The historical event of Jesus’ Baptism served as the kick off God’s plan of redemption. John the Baptist ushers in His cousin's ministry through the simple act of Baptism. The hour had come for Jesus to take center stage.
The Virgin Mary “hid all these things in her heart.” Thank God because who else could dictate the account of the Visitors from the East to the gospel writer? John Merlo retells the story (and the untold story) of the visit of the Magi, signifying the divine revelation of the Jewish Messiah to the Gentiles.
Finding their lost son after 2 days of searching, Jesus told them, "I must be in my Father’s house, about my Father’s business." And for the next 18 years, Jesus was in his father’s house, about his father’s business. The carpenter’s shop is as sacred as the courts of the Temple, and to obey Mary was to do the will of the Father in heaven.
What the Magnificat says is not the language of sweet maidens. It’s the language of Maccabees. It speaks of dethroning the mighty and exalting the lowly, filling the hungry and sending the rich away. Mary’s praise to God is a revolutionary battle cry. And the engineer of this revolution was in her womb.
The Apostle Paul repeats himself. No, it’s not signs of dementia. It’s a double injunction and for good reason. It’s Advent. In all the circumstances and misfortunes of the Christian life, the believer is supposed to maintain a spirit of joy in the Lord, especially as the Lord draws near. But how? Listen in as Paul shows us how.
One of the things an Advent voice of any kind does is confronts us with a message to tell us the truth about ourselves. John the Baptist was a confrontation waiting for people, calling them to repentance in preparation for a new age, a new exodus. The religious leaders didn’t get his message. But common people, tax collectors, Roman soldiers and even Herod took it seriously. You have to hear this.
Advent calls us to start our journey, once again, in expectation of the second coming of Christ. When is the date of His return? It doesn’t matter and it isn't important. What is important is that we be waiting, expecting, longing. This is an Advent spirituality.
Let us move away from things that rust and approach the near Kingdom of the restorative God that doesn’t disappoint, dishearten or devastate.
When Paul wrote, “Let us think of ways to motivate one another to acts of love and good works,” the first example that came to his mind was "to gather." There was no other way to love (agape). You can do “faith" alone. You might be able to do “hope" alone. But you can’t do "love" alone. You can, but that’s called narcissism. Pastor Joe address this current phenomenon: Believing in God, and reading His word, with no need for the physical, local church.
For centuries we have commended her...but hardly ever imitated her. Why? Maybe because we shouldn’t. What is the reason that someone, who’s been cheated out of everything by the Church, feels compelled to give all that she has to the Church? Something is wrong here. Let’s find out what it could be.
Entrance into the kingdom is not by answering wisely. Entrance into the kingdom is by faith in the Savior, who is ‘the Way.’ If one wants to know God’s word and what it requires, but not be brought to the consciousness of our own sin, then one can be "not far but not in" the Kingdom of God.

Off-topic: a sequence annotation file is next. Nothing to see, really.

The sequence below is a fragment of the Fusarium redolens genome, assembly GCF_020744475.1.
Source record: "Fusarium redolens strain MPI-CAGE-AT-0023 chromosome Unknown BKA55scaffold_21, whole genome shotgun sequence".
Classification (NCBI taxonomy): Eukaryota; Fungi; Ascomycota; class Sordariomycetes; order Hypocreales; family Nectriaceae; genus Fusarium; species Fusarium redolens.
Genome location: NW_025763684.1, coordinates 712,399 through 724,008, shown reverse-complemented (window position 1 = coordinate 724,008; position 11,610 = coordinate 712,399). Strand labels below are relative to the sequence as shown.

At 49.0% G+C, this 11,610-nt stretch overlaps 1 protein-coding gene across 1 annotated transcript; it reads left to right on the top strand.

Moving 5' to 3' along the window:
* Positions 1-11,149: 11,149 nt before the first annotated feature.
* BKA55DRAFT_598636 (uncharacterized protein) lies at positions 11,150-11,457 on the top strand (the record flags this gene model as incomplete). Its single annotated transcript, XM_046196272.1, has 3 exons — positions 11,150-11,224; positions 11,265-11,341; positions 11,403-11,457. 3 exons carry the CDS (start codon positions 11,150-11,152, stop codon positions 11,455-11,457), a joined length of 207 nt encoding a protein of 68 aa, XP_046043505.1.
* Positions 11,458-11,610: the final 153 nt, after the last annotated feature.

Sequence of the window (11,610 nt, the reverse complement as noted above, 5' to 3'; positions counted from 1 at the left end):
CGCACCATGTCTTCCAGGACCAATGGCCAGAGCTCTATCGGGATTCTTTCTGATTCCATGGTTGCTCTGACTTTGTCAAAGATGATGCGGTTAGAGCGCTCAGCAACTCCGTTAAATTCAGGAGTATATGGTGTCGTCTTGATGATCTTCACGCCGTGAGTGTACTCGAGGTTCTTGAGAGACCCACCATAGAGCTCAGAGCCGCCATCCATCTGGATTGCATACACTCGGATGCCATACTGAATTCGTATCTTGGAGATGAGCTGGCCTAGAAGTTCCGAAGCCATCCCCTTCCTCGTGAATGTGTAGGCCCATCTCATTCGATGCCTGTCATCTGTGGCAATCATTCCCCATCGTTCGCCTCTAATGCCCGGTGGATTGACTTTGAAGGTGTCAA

Again the loving kindness of God is witnessed by Job. God after rebuking Job’s friends tells him to pray for them. Eliphaz, Bildad, and Zophar. What is Job, a priest?
In our journey towards new opportunities of influence and leadership, Christ invites us into deeper levels of servanthood and suffering. Not for our own merit but for the expansion of the Kingdom and to make Christ known to those that we love and serve.
But when believers are convicted by the Holy Spirit of the wrongness of their condition, stuck in partial and temporal inadequacies they will begin to long for a more personal relationship with God, a more direct experience of His presence and power. Enough will not be enough anymore. This is when our walk needs to move beyond words, thoughts and feelings, beyond Christian one-liners, churchy rhetoric and catch phrases, beyond acronyms and into the second blessing.
“We told him to stop because he wasn’t in our group” (The Apostle John). This “Us Vs. Them” is an ancient problem. But Jesus’ response is as shocking today as it was then.
Those who delight in the law of the Lord and meditate on it day and night will be like trees planted along the riverbank, bearing fruit each season. Their leaves will never wither, and they will prosper in all they do.
Christ invites us to exchange our life for His and to pick up our cross and follow Him. Exchanging our worst and our best for all of Him.
What ever profession you’re involved with will be secondary to your reputation. Just being nice, is not good enough. Is your word reliable? Are you trustworthy?
Were there even mirrors in Bible times? Apparently, there were and James tells us, just as we look into one today, trying to find every pimple, wrinkle or blemish…so we should look at the word with the same attentive scrutiny. It can save our souls. But don’t stop there because if we don’t act on it, we’ll get religion…but not true religion.
We all, near and far, have an inner world, an inner universe and an inner treasure chest waiting to be challenged by God’s awesomeness. God’s all reaching glory can often appear overwhelmingly intimidating. But when we allow Him in His role as a Father, He enables us to His full beautiful life.